The position of the Philippines is based on the distinction in UNCLOS between “islands” and “rocks”. Although islands are in principle entitled to a territorial sea, EEZ and continental shelf, “rocks” which cannot sustain human habitation or economic life of their own are only entitled to a 12 nm territorial sea.

The practical effect of the position of the Philippines is to reduce the “areas in dispute” in the Spratly Islands to the islands themselves and the 12 nm territorial sea adjacent to them. Since the blocks in the Reed Bank are more than 12 nm from any disputed island, they would not be within an area in dispute, but would fall solely within the EEZ of the Philippines measured from its archipelago.

Can China maintain that the Reed Bank is an area in dispute?

China could maintain that some of the features in the Spratlys near Reed Bank, such as Nanshan Island (Ma Huan Dao / Dao Vinh Vien / Lawak), are “islands” under UNCLOS because they are naturally formed areas of land above water at high tide. Further, China could maintain that some of these islands are entitled to an EEZ and continental shelf because they are capable of sustaining human habitation or economic life of their own.

If China claims that some of the islands near Reed Bank are entitled to an EEZ and continental shelf, it can maintain that it has sovereign rights and jurisdiction under UNCLOS to explore and exploit the hydrocarbon resources in these zones. Consequently, the EEZ and continental shelf measured from the disputed islands will overlap with the EEZ of the Philippines measured from its archipelago. The “area in dispute” will then be the disputed islands, their 12 nm territorial sea, and the areas where the EEZ and continental shelf of the islands overlaps with the EEZ of the Philippines.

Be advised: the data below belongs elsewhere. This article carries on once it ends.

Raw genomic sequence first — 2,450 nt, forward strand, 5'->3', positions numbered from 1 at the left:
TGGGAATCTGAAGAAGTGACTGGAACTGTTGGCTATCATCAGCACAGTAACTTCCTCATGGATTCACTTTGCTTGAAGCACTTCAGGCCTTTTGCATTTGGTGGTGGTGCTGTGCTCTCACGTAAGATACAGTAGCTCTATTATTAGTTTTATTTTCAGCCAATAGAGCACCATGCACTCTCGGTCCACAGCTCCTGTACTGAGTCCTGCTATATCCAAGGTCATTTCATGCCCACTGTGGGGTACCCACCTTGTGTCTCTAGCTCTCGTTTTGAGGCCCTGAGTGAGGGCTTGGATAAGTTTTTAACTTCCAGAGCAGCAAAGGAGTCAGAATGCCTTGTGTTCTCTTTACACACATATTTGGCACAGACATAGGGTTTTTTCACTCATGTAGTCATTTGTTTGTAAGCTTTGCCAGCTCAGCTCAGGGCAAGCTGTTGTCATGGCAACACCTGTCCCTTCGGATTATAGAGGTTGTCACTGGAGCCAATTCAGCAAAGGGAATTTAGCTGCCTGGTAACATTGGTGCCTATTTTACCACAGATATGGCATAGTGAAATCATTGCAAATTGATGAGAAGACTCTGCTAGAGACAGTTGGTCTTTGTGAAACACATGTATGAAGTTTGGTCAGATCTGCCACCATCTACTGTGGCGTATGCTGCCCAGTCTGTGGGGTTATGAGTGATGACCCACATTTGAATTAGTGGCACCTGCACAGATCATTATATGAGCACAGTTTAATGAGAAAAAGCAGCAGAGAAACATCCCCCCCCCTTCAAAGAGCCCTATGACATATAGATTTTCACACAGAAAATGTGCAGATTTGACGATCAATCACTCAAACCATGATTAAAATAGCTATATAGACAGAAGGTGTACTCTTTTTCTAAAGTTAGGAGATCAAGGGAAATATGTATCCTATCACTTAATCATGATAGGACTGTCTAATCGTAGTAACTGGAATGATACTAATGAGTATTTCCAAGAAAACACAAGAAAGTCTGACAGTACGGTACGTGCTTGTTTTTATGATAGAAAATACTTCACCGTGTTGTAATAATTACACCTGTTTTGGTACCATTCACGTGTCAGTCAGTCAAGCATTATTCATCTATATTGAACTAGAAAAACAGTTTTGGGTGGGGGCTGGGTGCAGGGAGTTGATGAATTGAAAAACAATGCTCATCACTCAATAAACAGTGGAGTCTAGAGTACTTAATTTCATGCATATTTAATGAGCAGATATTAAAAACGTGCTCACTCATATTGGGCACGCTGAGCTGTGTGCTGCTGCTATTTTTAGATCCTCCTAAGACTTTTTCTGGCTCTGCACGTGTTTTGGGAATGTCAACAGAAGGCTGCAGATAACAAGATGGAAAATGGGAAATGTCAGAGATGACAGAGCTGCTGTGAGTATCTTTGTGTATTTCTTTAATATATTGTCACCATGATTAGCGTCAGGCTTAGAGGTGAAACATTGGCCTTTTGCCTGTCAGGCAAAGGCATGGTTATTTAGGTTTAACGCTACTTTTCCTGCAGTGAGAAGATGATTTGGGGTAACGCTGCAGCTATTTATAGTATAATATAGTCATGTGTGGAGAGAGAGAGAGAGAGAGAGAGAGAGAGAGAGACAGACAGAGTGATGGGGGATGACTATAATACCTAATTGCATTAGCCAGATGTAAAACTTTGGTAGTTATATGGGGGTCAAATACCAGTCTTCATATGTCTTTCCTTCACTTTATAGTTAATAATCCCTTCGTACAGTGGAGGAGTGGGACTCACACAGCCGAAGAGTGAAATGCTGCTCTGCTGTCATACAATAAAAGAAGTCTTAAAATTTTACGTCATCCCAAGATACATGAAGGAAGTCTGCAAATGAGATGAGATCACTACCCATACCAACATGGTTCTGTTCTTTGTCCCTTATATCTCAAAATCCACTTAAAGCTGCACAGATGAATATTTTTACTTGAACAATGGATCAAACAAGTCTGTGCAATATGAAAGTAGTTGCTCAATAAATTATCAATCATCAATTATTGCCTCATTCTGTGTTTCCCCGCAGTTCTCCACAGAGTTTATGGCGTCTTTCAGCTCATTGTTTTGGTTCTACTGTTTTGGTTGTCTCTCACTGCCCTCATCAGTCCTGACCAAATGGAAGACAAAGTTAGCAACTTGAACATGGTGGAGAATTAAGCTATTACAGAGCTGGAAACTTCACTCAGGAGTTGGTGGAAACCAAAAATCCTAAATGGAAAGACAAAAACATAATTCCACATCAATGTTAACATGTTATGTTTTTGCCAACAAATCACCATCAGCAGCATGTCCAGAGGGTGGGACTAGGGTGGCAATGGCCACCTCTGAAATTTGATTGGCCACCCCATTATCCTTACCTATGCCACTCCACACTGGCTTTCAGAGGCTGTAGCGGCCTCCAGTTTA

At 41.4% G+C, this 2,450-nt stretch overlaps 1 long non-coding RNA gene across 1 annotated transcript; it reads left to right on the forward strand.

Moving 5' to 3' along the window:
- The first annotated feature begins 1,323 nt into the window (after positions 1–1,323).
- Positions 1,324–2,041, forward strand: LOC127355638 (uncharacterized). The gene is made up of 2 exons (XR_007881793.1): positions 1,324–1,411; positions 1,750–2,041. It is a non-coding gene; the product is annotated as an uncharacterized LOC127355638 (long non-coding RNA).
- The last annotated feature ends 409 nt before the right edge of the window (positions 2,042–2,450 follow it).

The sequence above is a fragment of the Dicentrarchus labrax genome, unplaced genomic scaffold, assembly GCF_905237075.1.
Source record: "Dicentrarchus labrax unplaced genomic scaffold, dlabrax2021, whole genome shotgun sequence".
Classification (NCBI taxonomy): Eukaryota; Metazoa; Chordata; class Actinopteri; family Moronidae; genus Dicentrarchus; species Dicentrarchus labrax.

If the blocks in question near Reed Bank are in an area in dispute, this has implications for the activities that can lawfully be undertaken by the Philippines and by China. Recent international arbitral decisions have found that unilateral exploration and exploitation activities in “areas in dispute” are contrary to UNCLOS, especially if they involve drilling.

Best Way Forward

For now, the most that can be said is that China has a basis under UNCLOS and international law for claiming sovereign rights and jurisdiction to explore and exploit the hydrocarbon resources in the waters surrounding some of the Spratly Islands. Accordingly, its protests to the Philippines can be seen as a legitimate action to preserve its rights.

The best way forward may be for the two countries to side-step the sovereignty disputes and the rock-island disputes and enter into negotiations to define the areas in dispute that can be subject to joint development arrangements. In the meantime, they should exercise restraint and refrain from any unilateral activities which would exacerbate the already complex disputes.

Robert Beckman is Director, Centre for International Law and Associate Professor at the Faculty of Law, National University of Singapore as well as an Adjunct Senior Fellow at the S. Rajaratnam School of International Studies (RSIS), Nanyang Technological University.

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RSIS

RSIS Commentaries are intended to provide timely and, where appropriate, policy relevant background and analysis of contemporary developments. The views of the author/s are their own and do not represent the official position of the S.Rajaratnam School of International Studies (RSIS), NTU, which produces the Commentaries. For any republishing of RSIS articles, consent must be obtained from S.Rajaratnam School of International Studies (RSIS).